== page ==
Teacher Disclosure in the Classroom: Part 1

sequenzia-photoToday’s blogger is Ms. Maria Sequenzia, a teacher of Social Studies at Framingham High School. Read her full article, “Working the Dialectic: Teaching and Learning Teacher Research in Social Studies” (coauthored by Dr. Christopher Martell), in The Educational Forum.

Teaching high school history means being prepared for questions about my opinion on any number of topics, from the merits of imperialism to the effectiveness of Reaganomics to Deflategate.

I love that aspect of my job; I feel it’s my responsibility to create an environment in which students feel comfortable and engaged enough to ask these questions.

But that doesn’t mean it’s always easy to know how to answer them.

Teachers walk a fine line between the public and the private; the very essence of our job is performed entirely in front of an audience, yet we’re supposed to be objective disseminators of information, teaching skills and facts.

This situation becomes even more complicated when students ask questions about how we feel, and what we think. I thought about this issue often, but it wasn’t until I took a course on teacher research that I had the opportunity to examine it in a more deliberate way. Simply put, teacher research is about teachers reflecting on, studying, and modifying their classroom practice. Effective teachers do this already; teacher researchers do it in a more systematic way. The course was designed around research questions that we would generate and then study in our own classrooms.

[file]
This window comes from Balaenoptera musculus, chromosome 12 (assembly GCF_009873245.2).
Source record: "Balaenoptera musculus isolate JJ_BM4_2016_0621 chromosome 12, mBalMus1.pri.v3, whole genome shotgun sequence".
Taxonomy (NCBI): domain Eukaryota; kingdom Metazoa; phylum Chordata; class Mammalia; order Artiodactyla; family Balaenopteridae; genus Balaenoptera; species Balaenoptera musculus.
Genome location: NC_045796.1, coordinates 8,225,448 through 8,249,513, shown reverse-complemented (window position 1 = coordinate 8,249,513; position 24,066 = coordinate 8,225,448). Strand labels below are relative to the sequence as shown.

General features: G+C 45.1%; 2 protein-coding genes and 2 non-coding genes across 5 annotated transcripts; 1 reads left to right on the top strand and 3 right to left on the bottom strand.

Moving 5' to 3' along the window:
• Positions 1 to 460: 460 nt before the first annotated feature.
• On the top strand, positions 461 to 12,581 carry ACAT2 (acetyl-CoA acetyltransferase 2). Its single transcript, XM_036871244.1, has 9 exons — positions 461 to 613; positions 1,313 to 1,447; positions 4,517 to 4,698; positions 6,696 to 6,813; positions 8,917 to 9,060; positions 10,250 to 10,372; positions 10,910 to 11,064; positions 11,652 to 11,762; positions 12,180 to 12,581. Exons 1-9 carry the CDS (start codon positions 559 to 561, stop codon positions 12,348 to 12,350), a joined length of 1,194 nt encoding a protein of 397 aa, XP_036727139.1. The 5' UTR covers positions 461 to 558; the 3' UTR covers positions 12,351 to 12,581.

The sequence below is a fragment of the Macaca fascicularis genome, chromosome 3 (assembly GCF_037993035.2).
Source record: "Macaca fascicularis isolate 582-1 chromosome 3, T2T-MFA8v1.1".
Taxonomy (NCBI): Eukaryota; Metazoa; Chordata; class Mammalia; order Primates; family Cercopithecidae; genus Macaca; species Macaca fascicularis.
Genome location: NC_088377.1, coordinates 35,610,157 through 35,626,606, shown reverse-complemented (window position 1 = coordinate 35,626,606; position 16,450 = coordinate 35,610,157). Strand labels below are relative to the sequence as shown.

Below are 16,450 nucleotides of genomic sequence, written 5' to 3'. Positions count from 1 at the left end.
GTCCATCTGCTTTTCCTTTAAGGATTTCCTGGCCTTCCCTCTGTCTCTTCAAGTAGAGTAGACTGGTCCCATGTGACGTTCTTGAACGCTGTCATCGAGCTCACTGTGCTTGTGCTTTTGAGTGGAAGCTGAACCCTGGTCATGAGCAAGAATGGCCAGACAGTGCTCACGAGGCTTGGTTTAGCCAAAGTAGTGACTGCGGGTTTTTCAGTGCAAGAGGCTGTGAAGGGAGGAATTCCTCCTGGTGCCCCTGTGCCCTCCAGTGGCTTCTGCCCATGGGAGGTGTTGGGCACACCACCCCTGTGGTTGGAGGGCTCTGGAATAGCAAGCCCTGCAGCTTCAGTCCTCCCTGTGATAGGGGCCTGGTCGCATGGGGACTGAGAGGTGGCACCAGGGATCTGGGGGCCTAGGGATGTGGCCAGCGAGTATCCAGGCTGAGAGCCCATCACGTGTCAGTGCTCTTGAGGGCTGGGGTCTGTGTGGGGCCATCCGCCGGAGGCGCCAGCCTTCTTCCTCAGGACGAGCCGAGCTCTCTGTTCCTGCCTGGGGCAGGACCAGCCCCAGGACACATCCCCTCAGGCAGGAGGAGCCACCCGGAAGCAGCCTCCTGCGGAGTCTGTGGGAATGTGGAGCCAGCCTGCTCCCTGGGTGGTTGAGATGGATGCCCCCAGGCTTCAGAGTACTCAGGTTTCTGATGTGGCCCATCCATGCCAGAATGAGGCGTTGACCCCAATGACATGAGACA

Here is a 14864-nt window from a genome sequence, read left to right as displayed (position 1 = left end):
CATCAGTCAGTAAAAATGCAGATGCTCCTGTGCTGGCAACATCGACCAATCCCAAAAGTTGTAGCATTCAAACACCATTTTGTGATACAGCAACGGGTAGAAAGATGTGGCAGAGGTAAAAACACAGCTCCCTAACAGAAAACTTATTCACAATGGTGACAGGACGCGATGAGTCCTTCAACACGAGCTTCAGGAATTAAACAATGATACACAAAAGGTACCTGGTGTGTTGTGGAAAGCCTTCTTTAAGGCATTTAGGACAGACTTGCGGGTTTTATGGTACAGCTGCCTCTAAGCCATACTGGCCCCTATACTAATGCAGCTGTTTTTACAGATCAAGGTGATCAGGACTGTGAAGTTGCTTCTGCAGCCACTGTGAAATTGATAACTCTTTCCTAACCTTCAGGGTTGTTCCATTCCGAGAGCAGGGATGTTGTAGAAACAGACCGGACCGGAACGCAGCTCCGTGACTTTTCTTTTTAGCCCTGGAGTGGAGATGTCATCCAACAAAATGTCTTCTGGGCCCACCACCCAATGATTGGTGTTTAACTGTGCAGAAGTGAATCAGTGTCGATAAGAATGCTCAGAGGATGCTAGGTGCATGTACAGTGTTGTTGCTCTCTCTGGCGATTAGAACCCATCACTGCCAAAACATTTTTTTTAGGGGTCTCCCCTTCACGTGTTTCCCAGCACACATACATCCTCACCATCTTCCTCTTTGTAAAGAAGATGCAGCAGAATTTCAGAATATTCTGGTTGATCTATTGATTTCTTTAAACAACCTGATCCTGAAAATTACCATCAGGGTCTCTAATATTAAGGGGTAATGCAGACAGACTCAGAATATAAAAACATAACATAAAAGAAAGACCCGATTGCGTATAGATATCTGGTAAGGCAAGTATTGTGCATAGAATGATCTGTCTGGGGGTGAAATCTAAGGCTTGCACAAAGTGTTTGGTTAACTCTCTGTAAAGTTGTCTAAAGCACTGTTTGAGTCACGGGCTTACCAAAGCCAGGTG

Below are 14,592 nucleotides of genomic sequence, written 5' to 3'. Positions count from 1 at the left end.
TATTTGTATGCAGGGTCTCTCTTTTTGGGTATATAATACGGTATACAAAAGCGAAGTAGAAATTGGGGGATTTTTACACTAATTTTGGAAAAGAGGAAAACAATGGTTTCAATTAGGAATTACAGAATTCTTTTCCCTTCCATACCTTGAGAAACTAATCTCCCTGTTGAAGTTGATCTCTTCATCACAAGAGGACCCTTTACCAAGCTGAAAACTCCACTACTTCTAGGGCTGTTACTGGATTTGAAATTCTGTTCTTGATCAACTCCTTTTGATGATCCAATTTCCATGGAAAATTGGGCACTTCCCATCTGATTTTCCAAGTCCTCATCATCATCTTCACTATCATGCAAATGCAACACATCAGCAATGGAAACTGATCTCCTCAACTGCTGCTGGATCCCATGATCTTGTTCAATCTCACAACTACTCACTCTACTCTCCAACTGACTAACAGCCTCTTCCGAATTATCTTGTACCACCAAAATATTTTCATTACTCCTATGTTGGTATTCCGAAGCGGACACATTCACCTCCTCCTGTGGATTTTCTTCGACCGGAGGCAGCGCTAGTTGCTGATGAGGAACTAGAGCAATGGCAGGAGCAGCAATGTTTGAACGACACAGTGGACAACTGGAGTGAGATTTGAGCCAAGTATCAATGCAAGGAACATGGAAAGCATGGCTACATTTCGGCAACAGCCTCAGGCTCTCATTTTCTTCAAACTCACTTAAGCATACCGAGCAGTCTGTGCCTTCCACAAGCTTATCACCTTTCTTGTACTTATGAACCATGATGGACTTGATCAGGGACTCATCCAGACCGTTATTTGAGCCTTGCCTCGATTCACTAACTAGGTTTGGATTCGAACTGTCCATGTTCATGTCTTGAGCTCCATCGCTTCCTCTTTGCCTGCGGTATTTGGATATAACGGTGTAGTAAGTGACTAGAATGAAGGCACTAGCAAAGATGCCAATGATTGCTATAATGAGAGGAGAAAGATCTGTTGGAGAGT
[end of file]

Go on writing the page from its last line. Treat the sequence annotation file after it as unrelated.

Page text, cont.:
With the aforementioned issues weighing on me, I decided to examine students’ perceptions of teacher disclosure (i.e., how much of one’s personal opinion is shared) in class. This is a tricky subject to negotiate under normal circumstances, and it becomes even more difficult, and relevant, during an election season.

Read my article (free through October) and learn more about teacher research in the current special issue of The Educational Forum, “Teaching and Learning Teacher Research.”

In Part 2 of this blog series, Ms. Sequenzia will describe her research project on teacher disclosure. Stay Tuned!

 

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